There were 30 seconds left when John Terry arrived at the far post to crash a Geremi shot off the post, a sign if ever there was one that any luck we were riding earlier in the season has completely deserted Chelsea.
A pulsating match was won by a brilliant Alan Shearer goal shortly after half time and a magnificent Joe Cole performance — his best in a blue short — was wasted.
Let it be said right away that Ranieri picked a decent starting lineup and his substitutions were rational. In fact, one subsitution holds long-term significance because Desailly was replaced by Robert Huth with 20 minutes to go for tactical reasons. Which is a nice way of saying that Desailly was often all at sea against a vigorous Newcastle front line of Shearer and Shola Ameobi.
This was a day when our usually steady defence was pressured all along the back line and yet our forwards, prompted by Cole and, in the first half, Frank Lampard, showed a marvellous array of skills to tear through the barcodes defence.
It looked like a sign of things to come when Cole brought the ball in from the left wing, laid it off to Lampard and raced through the middle. A brilliantly weighted pass by Lampard left Cole through on Given and a shot through the goalie’s legs gave Chelsea the early lead and Cole his first league goal for us.
For the next half hour, Newcastle controlled much of the ball without getting near Ambrosio, while Chelsea seemed to break through at will, with Cole and Lampard at the centre of everything good. Hernan Crespo failed to control a long ball from Lapard with Given at his mercy and Bridge blazed over from a good position after being set free by Lampard with blue shirts waiting in the middle.
The pattern of speedy Chelsea counter-attacks and ineffective Newcastle possession was broken on 24 minutes when Ambrose fired in a great shot from 30 yards and Ambrosio athletically tipped the ball over the bar.
Another great move allowed Cole to break in again on the left and with the goal at his mercy he rolled his shot inches wide of the far post. A bad miss, but one that became depressingly familiar.
The blue shorts were running free on the wings and Geremi was guilty of shooting at a defender when a pull back would surely have resulted in a goal.
Close to half time, you just wondered whether we were back to our familiar tricks of failing to kill off the game with a second goal.
Robert served a warning when he cut in from the right and fired a low left-foot shot that Ambrosio saved well at his near post.
Still, it was a surprise when Ameobi received a long ball in front of Desailly, shrugged off the defender and turned to fire an unstoppable shot past Ambrosio.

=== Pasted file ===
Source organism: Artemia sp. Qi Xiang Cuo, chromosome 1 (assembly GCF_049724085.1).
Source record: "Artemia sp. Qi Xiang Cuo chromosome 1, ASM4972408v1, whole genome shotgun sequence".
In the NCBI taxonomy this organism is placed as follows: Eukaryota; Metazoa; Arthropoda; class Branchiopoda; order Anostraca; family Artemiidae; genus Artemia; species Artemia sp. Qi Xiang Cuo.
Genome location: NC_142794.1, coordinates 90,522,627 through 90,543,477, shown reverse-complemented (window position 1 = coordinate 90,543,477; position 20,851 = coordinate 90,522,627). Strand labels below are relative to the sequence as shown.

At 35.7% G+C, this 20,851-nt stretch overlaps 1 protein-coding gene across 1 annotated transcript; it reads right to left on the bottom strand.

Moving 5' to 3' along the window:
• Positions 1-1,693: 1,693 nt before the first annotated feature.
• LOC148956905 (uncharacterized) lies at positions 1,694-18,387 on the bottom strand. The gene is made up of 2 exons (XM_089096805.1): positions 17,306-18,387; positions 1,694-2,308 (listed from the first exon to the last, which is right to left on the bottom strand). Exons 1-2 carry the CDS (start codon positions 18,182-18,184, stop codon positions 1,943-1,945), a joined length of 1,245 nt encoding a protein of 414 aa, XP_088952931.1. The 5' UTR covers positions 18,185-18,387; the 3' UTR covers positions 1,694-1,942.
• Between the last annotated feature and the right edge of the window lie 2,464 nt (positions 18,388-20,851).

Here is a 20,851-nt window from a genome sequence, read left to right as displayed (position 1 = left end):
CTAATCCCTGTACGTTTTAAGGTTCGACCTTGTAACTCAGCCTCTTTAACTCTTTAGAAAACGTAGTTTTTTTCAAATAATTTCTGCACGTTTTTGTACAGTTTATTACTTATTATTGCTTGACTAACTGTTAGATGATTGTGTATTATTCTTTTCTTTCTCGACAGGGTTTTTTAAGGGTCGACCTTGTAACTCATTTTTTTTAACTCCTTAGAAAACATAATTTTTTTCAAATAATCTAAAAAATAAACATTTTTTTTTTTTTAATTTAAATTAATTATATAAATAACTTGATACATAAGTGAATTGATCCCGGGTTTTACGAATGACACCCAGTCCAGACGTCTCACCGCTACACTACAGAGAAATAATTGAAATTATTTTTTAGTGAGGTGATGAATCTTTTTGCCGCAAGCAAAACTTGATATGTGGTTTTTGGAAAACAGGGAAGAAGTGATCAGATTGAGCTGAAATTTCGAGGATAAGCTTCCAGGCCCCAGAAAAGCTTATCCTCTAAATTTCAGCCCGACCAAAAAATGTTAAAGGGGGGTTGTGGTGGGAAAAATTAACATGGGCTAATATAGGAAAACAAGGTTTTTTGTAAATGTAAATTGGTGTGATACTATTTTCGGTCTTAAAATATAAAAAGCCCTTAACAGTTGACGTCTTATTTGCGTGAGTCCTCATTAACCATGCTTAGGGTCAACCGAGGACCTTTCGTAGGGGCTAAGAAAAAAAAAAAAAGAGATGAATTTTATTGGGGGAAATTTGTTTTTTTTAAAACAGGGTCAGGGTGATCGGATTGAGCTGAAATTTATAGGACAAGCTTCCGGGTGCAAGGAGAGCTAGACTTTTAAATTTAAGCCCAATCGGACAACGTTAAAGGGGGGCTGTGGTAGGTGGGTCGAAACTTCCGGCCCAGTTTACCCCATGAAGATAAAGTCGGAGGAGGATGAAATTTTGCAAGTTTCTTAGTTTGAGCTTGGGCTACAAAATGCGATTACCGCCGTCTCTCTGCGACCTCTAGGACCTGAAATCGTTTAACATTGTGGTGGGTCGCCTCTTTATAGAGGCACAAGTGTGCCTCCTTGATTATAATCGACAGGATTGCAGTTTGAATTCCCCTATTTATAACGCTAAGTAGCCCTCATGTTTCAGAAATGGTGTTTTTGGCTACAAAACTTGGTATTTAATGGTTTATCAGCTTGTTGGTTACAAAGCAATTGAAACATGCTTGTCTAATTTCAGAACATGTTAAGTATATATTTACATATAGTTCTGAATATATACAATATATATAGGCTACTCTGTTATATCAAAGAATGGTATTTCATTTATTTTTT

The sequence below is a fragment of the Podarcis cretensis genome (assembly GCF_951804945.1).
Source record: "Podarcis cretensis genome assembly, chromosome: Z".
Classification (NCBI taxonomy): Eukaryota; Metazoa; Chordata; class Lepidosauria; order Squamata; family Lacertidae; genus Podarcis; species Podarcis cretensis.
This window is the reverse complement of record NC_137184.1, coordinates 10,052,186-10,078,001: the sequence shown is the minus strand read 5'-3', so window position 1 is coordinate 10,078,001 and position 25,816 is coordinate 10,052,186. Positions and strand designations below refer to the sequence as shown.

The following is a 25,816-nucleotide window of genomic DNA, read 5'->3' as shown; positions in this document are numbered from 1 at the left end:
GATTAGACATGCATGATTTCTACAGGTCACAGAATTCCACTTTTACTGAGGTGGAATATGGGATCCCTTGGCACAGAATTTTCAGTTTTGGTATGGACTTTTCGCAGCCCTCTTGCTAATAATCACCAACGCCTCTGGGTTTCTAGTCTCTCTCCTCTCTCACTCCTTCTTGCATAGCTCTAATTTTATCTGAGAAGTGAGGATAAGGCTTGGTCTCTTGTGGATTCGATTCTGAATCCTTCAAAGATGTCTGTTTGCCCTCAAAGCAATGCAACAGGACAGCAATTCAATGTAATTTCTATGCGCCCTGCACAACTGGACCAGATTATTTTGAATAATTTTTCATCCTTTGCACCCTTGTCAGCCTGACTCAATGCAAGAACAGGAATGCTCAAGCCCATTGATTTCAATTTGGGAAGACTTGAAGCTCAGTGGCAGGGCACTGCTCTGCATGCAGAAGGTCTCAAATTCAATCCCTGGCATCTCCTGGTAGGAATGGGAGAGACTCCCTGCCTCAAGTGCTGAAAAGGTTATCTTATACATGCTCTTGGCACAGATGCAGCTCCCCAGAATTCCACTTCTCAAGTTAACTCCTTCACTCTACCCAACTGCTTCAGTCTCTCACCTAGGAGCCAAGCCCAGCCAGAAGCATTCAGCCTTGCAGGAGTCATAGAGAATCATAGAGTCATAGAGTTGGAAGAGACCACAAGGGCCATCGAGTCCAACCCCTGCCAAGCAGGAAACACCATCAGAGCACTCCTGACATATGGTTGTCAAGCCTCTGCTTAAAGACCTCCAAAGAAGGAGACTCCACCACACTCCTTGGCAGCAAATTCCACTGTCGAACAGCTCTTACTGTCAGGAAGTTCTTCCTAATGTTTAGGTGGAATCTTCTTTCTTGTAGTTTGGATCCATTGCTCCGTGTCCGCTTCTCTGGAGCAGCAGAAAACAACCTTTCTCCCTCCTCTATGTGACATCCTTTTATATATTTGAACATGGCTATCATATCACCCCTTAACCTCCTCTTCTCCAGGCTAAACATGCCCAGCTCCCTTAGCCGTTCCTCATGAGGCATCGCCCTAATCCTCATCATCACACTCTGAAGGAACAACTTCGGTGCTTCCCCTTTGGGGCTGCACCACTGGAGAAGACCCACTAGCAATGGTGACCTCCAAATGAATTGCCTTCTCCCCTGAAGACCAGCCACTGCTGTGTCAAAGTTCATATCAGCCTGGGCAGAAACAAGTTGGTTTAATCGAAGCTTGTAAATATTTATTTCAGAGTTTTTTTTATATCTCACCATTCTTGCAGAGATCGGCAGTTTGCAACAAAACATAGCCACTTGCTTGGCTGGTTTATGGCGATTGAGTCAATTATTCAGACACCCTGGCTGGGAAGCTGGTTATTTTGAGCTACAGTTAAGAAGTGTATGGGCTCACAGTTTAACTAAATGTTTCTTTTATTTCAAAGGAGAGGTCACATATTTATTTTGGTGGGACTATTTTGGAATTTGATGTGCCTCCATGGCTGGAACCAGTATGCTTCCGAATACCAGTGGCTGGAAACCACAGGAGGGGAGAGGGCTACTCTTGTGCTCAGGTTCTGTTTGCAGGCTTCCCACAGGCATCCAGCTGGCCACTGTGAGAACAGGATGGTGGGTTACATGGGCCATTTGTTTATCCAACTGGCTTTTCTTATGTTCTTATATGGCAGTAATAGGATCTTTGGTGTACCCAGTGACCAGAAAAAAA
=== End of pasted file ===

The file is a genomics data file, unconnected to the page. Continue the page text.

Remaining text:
There was still time for Bridge to break into the box unchallenged and dismally fail to pull it back to a queue of waiting blue shorts.
The half-time whistle soon sounded and while we could have had a three or four-goal lead, we still had it all to do.
Within three minutes of the restart, we were behind as Shearer created space between himself and Desailly and fired a swerving shot from 25 years into the far corner with Ambrosio not bothering to move.
With the Newcastle crowd roaring, we wobbled, but the chances were still flowing and Joe Cole lost his marker for the umpteenth time to chip a beautiful cross to Gudjohnsen whose point-blank header was brilliantly clawed away by Given.
Even with Lampard being marked out of the game by Speed, Cole kept up his sparkling play and you felt an equaliser would come — if we didn’t concede another first.
Shearer and Ameobi were causing us more problems in the middle than we have seen all season and even Ambrose on the right was looking dangerous against a tentative Bridge. A miss hit cross from the touchline by Ambrose almost went in when Ambrosio completely misjudged the flight and then another mixup in the Chelsea box saw a close-range Shearer shot just bundled wide of the post by Ambrosio.
With 20 minutes to go, Hasselbaink came on for Crespo and Huth replaced Desailly. The defence switch worked wonders and Newcastle never looked really dangerous again. The attacking switch would have looked brilliant if JFH had bulleted a Melchiot cross into goal instead of five yards over the bar from a great position.
Two minutes later Lampard headed inches wide after great work by Geremi and when Woodgate went off with a thigh injury a minute later, you felt Newcastle’s defence would collapse.
It didn’t because they did a good job of keeping the ball away from Chelsea. Then came a Huth moment that suggest the German has a lot of John Terry in him. He picked up the ball on the edge of our area and rolled forward, brushing aside Newcastle challenges, before releasing Cole on the left. A great cross arrived in the penalty at the same time as Huth, but the big defender’s head went agonizingly past the post.
And that was it, until the last minute of added time when Terry, who should have scored, smacked the ball off the post.